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Sygar Ni-
colson, Sta
tioner of
Cambridge
1528.

His Articles were lyke: and more-
ouer for hauing in hys house certain
bookes of Luther and other prohibi-
ted, and not presenting them to the
Ordinary.
The handling of this man was to
too cruell, if the report be true, that he
should be hanged vp by thoses partes,
which nature well suffreth not to be
named. 
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Thomas More, defending himself from charges of torturing accused heretics, admitted that Nicholson had been detained in his house for four or five days. More also admitted that there were reports that Nicholson was whipped and otherwise tortured while he detained him. More indignantly denied these reports and declared that Nicholson was physically unharmed during the entire time thathe was More's involuntary guest (Thomas More, The Apology, ed. J. B. Trapp,CWTM 9 [New Haven, CT, 1979], p. 121). Foxe is probably refering here to wilder versions of these stories, although he must have known of More's denialof these stories. As a result, Foxe is being disingenous here by repeating the charges, but not endorsing them and not naming More.

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Iohn Ray-
mund, a Dutchman. 
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John Raimund (or more correctly, Hans von Ruremond) was aFlemish printer who had already been convicted in 1525 for printing hereticalworks in 1525. Ae appears to have moved permanently to London and wasstill active there in 1535 under the alias of John Holibusch (see Fines).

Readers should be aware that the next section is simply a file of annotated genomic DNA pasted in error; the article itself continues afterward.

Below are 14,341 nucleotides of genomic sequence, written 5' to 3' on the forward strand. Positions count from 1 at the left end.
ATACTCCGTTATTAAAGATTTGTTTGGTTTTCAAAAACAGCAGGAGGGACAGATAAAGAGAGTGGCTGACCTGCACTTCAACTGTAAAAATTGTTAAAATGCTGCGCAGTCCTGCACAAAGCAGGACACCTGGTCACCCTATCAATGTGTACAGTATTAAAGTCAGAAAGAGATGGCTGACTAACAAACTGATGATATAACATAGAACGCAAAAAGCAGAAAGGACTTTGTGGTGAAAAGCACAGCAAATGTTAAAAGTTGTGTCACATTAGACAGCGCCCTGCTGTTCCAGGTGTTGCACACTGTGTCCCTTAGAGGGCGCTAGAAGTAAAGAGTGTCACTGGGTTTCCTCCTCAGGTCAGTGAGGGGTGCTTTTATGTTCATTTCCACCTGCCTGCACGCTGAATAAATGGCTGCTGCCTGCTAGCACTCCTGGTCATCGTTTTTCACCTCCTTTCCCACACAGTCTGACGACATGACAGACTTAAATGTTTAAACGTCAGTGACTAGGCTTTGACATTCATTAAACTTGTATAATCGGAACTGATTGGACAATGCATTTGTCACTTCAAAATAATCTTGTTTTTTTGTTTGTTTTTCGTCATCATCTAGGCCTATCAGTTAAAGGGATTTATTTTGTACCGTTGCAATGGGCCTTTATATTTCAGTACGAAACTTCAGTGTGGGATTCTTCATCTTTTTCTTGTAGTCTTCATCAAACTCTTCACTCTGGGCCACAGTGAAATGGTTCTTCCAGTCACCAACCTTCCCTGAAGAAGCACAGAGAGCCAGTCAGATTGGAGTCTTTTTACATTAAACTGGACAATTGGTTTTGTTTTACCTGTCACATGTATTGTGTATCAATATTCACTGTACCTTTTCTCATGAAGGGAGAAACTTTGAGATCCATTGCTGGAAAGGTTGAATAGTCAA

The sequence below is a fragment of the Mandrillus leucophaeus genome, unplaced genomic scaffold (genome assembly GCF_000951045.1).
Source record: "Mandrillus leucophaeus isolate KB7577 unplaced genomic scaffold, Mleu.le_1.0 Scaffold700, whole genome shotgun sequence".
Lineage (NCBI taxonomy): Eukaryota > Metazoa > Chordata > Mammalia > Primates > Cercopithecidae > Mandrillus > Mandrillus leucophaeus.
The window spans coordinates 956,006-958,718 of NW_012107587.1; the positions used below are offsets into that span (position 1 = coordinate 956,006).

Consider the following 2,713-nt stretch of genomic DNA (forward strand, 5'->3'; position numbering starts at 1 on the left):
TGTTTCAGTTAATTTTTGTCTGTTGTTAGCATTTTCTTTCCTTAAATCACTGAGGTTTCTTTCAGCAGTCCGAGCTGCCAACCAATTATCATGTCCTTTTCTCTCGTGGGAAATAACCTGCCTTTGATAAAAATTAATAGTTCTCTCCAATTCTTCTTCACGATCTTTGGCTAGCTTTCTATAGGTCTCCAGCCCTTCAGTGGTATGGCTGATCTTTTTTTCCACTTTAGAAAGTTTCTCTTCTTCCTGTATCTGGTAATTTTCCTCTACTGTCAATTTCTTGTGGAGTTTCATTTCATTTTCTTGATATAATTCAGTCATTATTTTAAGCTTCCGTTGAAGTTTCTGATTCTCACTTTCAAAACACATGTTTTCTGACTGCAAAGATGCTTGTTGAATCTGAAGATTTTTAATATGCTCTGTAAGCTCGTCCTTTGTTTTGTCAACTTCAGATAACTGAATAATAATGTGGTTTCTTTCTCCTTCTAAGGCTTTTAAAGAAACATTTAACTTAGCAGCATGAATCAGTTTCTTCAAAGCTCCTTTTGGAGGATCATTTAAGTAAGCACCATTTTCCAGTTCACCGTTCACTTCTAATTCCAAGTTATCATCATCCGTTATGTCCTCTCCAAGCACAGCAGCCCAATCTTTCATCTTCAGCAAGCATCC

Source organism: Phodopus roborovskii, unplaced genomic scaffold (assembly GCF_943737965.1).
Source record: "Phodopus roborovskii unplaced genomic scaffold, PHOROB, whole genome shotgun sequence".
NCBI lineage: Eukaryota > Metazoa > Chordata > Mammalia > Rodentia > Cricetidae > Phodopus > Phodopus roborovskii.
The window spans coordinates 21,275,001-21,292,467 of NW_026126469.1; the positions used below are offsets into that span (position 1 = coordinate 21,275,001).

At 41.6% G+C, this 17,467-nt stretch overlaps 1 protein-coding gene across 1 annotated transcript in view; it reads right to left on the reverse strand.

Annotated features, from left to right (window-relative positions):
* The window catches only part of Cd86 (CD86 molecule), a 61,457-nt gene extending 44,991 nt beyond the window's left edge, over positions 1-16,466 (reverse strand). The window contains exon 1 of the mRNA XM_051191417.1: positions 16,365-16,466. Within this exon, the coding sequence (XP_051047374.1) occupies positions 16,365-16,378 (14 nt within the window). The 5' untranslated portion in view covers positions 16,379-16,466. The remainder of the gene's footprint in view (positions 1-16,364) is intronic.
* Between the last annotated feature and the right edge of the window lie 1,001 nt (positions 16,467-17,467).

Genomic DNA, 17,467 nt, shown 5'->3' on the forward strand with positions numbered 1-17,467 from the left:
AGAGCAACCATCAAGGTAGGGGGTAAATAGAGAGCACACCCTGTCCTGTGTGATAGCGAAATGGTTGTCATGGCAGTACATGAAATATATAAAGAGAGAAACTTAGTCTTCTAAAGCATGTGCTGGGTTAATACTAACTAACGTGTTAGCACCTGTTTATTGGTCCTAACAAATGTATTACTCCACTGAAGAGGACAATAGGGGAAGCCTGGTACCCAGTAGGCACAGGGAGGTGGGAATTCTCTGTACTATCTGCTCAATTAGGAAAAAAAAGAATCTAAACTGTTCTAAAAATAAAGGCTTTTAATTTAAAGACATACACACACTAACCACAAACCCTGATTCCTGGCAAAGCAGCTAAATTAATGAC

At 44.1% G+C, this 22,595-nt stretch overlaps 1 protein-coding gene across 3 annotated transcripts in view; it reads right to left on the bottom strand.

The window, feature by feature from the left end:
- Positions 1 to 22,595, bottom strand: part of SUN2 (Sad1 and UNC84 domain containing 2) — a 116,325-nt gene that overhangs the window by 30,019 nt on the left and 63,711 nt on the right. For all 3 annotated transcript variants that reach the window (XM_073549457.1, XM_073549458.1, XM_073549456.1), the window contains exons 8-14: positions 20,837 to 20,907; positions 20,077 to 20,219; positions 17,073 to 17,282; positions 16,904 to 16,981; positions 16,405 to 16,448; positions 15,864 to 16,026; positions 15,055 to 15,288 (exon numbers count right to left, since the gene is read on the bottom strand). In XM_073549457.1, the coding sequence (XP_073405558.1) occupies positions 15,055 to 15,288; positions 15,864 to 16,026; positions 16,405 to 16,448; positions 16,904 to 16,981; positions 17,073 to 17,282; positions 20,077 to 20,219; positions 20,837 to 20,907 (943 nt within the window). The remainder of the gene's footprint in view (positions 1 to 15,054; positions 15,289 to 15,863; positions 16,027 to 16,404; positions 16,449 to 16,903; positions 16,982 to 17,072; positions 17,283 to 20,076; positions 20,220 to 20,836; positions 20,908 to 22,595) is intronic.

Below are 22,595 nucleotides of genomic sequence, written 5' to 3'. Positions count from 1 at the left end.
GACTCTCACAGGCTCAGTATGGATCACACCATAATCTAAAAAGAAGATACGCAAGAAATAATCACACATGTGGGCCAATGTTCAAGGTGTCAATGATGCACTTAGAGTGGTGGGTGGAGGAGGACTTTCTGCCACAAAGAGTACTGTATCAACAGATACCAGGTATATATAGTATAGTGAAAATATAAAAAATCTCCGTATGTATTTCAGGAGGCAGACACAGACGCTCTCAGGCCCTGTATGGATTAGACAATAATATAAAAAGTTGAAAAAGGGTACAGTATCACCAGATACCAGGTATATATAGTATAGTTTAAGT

1528.

For causyng fyftene hundreth of
Tyndals new Testamēts to be prin
ted at Antwarpe, and for bryngyng
fyue hundreth into England.

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Paule Lu-
ther Gray Frier, and
warden of
the house
at ware.
1529.

Hys Articles: For preachyng &
saying that it is pytye, that there bee
so many Images suffered in so ma-
ny places, where as vndiscret and
vnlearned people bee: for they make
theyr prayer and oblations so intirely
and hartely before the Image, that
they beleue it to be 7#254;e very self sainct
in heauen. Item, that if he knew his
father & mother were in heauen, he
would count thē as good as Sainct
Peter or Paule, but for the payne
they suffred for Christes sake. Item
that there is no nede to go on pilgri-
mage. Item, that if a man were at
the poynt of drownyng or any other
daunger: he should call onely vppon
God, and no Sainct, for Sainctes in
heauē can not help vs, neither know
no more what men doe here in thys
worlde, thē a man in >the North coū-
trey knoweth what is donne in thee
South countrey.

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Roger
Whaplod
Merchaunt
Taylor.